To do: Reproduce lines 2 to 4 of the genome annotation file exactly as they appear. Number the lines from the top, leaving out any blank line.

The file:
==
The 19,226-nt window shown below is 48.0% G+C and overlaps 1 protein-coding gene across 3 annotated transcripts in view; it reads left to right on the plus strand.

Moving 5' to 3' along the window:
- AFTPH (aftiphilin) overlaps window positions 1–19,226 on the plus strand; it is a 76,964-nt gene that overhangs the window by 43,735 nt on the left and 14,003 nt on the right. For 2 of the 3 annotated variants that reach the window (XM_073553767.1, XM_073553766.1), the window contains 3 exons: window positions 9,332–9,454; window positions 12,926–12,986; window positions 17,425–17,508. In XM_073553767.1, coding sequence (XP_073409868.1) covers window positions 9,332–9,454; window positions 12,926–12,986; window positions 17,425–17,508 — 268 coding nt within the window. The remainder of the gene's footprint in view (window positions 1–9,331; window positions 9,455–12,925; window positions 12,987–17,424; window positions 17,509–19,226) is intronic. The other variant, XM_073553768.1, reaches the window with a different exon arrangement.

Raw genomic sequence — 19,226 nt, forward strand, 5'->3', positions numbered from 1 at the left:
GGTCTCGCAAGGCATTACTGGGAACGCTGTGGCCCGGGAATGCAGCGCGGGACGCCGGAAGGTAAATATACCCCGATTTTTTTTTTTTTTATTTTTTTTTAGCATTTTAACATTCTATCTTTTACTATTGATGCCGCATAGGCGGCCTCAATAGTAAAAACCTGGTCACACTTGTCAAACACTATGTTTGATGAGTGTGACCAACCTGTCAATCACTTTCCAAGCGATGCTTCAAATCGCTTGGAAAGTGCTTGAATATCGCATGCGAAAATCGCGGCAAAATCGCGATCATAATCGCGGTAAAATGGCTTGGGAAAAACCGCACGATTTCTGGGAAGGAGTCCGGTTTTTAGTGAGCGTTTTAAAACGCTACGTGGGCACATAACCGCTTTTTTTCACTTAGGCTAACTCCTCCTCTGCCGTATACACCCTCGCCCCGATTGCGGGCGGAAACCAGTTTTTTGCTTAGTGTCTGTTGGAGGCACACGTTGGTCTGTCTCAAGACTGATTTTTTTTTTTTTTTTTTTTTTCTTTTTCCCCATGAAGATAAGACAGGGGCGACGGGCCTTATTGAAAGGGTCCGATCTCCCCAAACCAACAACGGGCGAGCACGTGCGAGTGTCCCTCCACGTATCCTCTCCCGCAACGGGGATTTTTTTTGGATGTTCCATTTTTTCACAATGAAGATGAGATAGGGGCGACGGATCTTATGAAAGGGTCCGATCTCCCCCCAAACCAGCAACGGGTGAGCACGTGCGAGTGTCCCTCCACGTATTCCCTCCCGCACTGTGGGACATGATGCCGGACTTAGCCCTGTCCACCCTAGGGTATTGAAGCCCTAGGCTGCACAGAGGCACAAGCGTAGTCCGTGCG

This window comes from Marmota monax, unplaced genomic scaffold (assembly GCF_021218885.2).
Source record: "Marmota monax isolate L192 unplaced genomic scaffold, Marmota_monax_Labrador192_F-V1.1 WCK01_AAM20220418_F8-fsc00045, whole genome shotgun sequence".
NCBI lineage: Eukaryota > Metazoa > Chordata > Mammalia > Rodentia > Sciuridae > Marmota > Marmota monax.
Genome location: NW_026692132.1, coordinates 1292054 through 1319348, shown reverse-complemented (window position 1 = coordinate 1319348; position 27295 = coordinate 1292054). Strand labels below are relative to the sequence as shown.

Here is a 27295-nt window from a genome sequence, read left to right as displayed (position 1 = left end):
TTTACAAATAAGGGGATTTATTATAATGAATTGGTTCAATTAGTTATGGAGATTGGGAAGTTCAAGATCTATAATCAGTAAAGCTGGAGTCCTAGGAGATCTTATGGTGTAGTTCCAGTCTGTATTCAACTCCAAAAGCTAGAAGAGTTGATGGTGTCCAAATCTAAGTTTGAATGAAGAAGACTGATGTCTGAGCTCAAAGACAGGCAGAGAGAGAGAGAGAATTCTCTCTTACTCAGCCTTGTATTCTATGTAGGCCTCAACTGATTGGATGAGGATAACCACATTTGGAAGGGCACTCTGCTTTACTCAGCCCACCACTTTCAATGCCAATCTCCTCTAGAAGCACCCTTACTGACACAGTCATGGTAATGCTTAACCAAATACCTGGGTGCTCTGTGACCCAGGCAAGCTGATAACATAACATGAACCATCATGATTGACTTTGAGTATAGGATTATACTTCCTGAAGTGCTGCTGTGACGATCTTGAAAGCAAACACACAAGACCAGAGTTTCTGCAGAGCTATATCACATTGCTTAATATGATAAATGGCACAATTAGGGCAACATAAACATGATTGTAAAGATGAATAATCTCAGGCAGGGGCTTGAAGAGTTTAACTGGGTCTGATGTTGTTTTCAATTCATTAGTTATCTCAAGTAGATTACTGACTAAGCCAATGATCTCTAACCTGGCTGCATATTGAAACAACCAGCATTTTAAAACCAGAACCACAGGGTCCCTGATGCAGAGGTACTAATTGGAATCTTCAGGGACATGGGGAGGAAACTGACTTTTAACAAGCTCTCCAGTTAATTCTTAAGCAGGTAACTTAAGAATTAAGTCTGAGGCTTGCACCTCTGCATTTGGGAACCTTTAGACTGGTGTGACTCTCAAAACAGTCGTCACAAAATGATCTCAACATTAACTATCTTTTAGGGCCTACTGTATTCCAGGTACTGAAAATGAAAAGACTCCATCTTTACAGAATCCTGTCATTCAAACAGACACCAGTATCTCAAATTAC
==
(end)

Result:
Moving 5' to 3' along the window:
- AFTPH (aftiphilin) overlaps window positions 1–19,226 on the plus strand; it is a 76,964-nt gene that overhangs the window by 43,735 nt on the left and 14,003 nt on the right. For 2 of the 3 annotated variants that reach the window (XM_073553767.1, XM_073553766.1), the window contains 3 exons: window positions 9,332–9,454; window positions 12,926–12,986; window positions 17,425–17,508. In XM_073553767.1, coding sequence (XP_073409868.1) covers window positions 9,332–9,454; window positions 12,926–12,986; window positions 17,425–17,508 — 268 coding nt within the window. The remainder of the gene's footprint in view (window positions 1–9,331; window positions 9,455–12,925; window positions 12,987–17,424; window positions 17,509–19,226) is intronic. The other variant, XM_073553768.1, reaches the window with a different exon arrangement.

Raw genomic sequence — 19,226 nt, forward strand, 5'->3', positions numbered from 1 at the left: